Guide Dogs for the Blind have today revealed that a shockingly high number of their dogs are attacked:
"A new report released today shows that attacks on guide dogs have increased to a new high, with more than eight guide dogs a month being attacked by other dogs. Guide Dogs wants the government to introduce compulsory microchipping for all dogs to help enforcement agencies police this growing problem and encourage responsible dog ownership." (Taken from the Guide Dogs site where you can read the full article.)
This is truly horrendous when you think of the pain the guide dogs themselves are going through, and the worry their owners are suffering; remember the frightened owner in this case can't even see what's happening to their dog. Guide Dog owner Jemma Brown has spoken out on the matter after her dog Gus has been attacked six times. That's six times that poor Gus and Jemma have been terrified through no fault of their own, and on one occasion Gus was left concussed and unable to work for three weeks.
This would be distressing to a pet owner, but guide dog owners rely on their dogs in ways most of us can't begin to understand; these clever, highly trained dogs are their eyes, and they work happily and tirelessly. These attacks must stop - but what's the answer? Will mandatory microchipping help? Would more severe fines and punishments provide a solution? A statement from the Association of Chief Police Officers (ACPO) highlights the fact that currently the attacks on guide dogs aren't even necessarily a criminal offence.
ACPO lead for dangerous dogs, Assistant Chief Constable Gareth Pritchard, said:
"Dangerous dog attacks on other animals can be frightening for any animal owner, but the impact for those who rely on guide dogs can be especially severe.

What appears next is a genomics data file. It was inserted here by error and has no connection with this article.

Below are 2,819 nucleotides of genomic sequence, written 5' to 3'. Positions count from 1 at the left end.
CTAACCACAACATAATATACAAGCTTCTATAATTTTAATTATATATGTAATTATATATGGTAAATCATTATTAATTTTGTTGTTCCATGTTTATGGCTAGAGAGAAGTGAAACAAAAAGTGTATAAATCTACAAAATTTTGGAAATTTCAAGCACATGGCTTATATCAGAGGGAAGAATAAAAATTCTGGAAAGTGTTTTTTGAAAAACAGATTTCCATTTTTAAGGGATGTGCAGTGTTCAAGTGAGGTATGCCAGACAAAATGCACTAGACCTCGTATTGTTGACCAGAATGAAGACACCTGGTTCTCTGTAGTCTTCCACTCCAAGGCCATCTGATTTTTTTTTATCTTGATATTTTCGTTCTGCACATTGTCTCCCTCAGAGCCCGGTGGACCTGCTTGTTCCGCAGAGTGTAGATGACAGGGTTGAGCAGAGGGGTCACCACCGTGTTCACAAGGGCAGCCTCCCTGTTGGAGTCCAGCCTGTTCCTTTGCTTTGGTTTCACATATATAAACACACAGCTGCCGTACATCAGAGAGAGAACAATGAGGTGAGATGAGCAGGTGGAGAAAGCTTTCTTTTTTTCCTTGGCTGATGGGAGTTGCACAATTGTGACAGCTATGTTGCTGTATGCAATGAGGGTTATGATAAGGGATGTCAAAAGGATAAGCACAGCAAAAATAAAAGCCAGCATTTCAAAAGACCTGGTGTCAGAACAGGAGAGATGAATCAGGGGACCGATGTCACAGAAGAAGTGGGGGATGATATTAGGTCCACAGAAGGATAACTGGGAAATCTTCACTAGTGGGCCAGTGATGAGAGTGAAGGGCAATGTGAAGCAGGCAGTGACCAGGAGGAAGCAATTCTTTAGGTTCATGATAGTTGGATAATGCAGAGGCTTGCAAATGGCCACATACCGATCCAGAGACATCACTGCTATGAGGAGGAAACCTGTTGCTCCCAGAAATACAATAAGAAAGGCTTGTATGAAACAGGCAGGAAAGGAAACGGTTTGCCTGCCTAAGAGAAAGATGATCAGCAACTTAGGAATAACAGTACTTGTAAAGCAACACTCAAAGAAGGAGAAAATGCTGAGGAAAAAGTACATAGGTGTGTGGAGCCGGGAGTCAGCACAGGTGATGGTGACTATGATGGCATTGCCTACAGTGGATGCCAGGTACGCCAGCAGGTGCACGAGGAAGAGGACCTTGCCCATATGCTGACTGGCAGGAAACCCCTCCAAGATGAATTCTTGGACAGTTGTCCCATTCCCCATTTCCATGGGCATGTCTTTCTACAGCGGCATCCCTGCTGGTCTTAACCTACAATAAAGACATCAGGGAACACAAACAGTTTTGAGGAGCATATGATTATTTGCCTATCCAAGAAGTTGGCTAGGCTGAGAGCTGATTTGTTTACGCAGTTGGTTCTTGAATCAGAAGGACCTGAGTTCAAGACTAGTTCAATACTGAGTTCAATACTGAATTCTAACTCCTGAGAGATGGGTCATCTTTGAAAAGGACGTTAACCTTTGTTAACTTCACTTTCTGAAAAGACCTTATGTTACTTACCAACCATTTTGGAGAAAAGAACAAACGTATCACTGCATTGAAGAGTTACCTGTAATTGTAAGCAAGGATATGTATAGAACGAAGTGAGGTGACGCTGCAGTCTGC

"Within the current legislation, such attacks are not necessarily a criminal offence, unless the guide dog owner has also sustained an injury and the attack occurred in a public place. Consequently, it can be difficult to bring a criminal prosecution against people whose dogs have attacked other animals.
“In such circumstances there may be recourse to bring a complaint about out of control dogs to a magistrate in a civil, rather than a criminal, court setting. I would encourage people to come forward to police and report these kind of attacks as we can assist in bringing those complaints forward.
"The law concerning dangerous dogs is sufficiently complex to have required the training of specific Dog Legislation Officers (DLOs) to ensure its proper implementation. Even then, many believe it provides insufficient protection for the public, while the experience of the police service suggests it disappoints victims when they realise the limitations to what the police can achieve. ACPO will be providing, on behalf of the police service, a response to the government’s Dog Control Bill consultation to highlight the difficulties there are in dealing with dangerous dogs.”
To hear an interview with a guide dog owner, listen to Episode 26 of DogCast Radio where Julie Rodaway articulates what her beloved Wallace means to her and how he enables her to travel independently and stride out with confidence.
Assistance dogs of all kinds enhance and enrich their owners' lives; they deserve protection so they can go about their vital work in safety. If you'd like to raise awareness of this issue click here to write to your M. P. about these attacks.